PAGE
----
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Volume 63, Issue 2

Front cover by Damali Abrams
Meditate & Sip 2019
Southeast Queens, NY, photo by Kyle Jackson

Courtesy of the artist

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Celebrating our 11th Annual Jules Chametzky Translation Prize Winner and Honorable Mention

We are pleased to announce Aga Gabor da Silva as the winner of our annual Chametzky Translation Prize for her translation of Ewa Lipska’s “Can Always Happen” from its original Polish. Published in our Spring 2021 issue, Gabor da Silva’s masterfully translates this poem about longing for one’s country of origin. You can read Gabor da Silva’s 10 Questions interview with The Massachusetts Review here.

Our judges included one honorable mention as well: Diana Senechal’s translation of Gyula Jenei's poem “Scissors” (MR Vol. 61, Issue 2).

Biographies:

AGNIESZKA (AGA) GABOR DA SILVA graduated from the University of Massachusetts, Amherst, where she studied Lusophone Literatures and Cultures. Aga also holds a Master of Arts in English Literature and Linguistics from Adam Mickiewicz University in Poznań, Poland. Her translations have appeared in Lunch TicketANMLY, and Columbia Journal.

EWA LIPSKA is considered one of the most important Polish poets. She has won numerous award such as the Kościelski Prize (1973), the Polish PEN Club prize (1992), the Jurzykowski Foundation Prize (1993), and the Gdynia Literary Prize (2011). She has been nominated several times for the Nike Literary Award, one of the most prestigious awards for Polish literature, including for her 2017 volume of poetry Pamiȩć operacyjna [Internal Memory], where the poem “Can Always Happen” appeared. Collections of her verse have been translated into several languages, such as Czech, Danish, Dutch, Hebrew, Hungarian, Icelandic, and Swedish.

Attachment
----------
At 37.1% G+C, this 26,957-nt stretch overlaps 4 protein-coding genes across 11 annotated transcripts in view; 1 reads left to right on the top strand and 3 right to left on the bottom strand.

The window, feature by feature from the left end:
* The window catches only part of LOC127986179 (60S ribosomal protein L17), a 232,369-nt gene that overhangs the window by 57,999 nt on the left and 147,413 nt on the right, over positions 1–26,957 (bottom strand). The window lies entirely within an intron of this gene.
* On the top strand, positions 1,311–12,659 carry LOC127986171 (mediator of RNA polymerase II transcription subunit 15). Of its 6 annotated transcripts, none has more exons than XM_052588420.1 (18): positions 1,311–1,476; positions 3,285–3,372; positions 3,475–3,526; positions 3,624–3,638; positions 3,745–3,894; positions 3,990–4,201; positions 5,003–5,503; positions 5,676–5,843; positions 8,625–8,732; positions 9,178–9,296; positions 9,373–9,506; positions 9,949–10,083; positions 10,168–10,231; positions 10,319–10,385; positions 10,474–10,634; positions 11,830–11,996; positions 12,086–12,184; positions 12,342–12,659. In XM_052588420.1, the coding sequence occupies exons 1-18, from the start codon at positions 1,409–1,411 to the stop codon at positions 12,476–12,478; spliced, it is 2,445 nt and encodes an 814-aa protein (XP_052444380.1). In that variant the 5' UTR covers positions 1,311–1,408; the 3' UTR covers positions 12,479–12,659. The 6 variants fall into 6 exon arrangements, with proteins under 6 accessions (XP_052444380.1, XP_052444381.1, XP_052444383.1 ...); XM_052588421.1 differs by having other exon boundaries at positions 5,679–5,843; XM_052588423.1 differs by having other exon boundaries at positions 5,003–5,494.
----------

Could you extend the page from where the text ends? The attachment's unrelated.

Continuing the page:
DIANA SENECHAL is the 2011 winner of the Hiett Prize in the Humanities and author of Republic of Noise: The Loss of Solitude in Schools and Culture (2012) and Mind over Memes: Passive Listening, Toxic Talk, and Other Modern Language Follies (2018). Her translations of Tomas Venclova’s poetry have appeared in Winter Dialogue (1997) and The Junction (2008); her translations of Hungarian literature have appeared in Literary Matters, Literary Imagination,The Satirist, Massachusetts Review, Asymptote, Modern Poetry in Translation, and The Continental Literary Magazine. "Scissors" is included in the collection Always Different: Poems of Memory (Deep Vellum, 2022), her translation of Gyula Jenei's Mindig más (2018). She teaches English and civilization at Varga Katalin Secondary School in Szolnok, Hungary.

GYULA JENEI (born in 1962 in Abádszalók, Hungary) is a poet, writer, editor, educator, and winner of several honors and awards. As founder and chief editor of the quarterly literary magazine ESO(translatable as Rain or Falling), he has brought literature and literary events to the Szolnok area for over twenty years. His writings include thirteen books; the original Hungarian text of his poem “Scissors” appears in his acclaimed 2018 collection Mindig más (Always Different).


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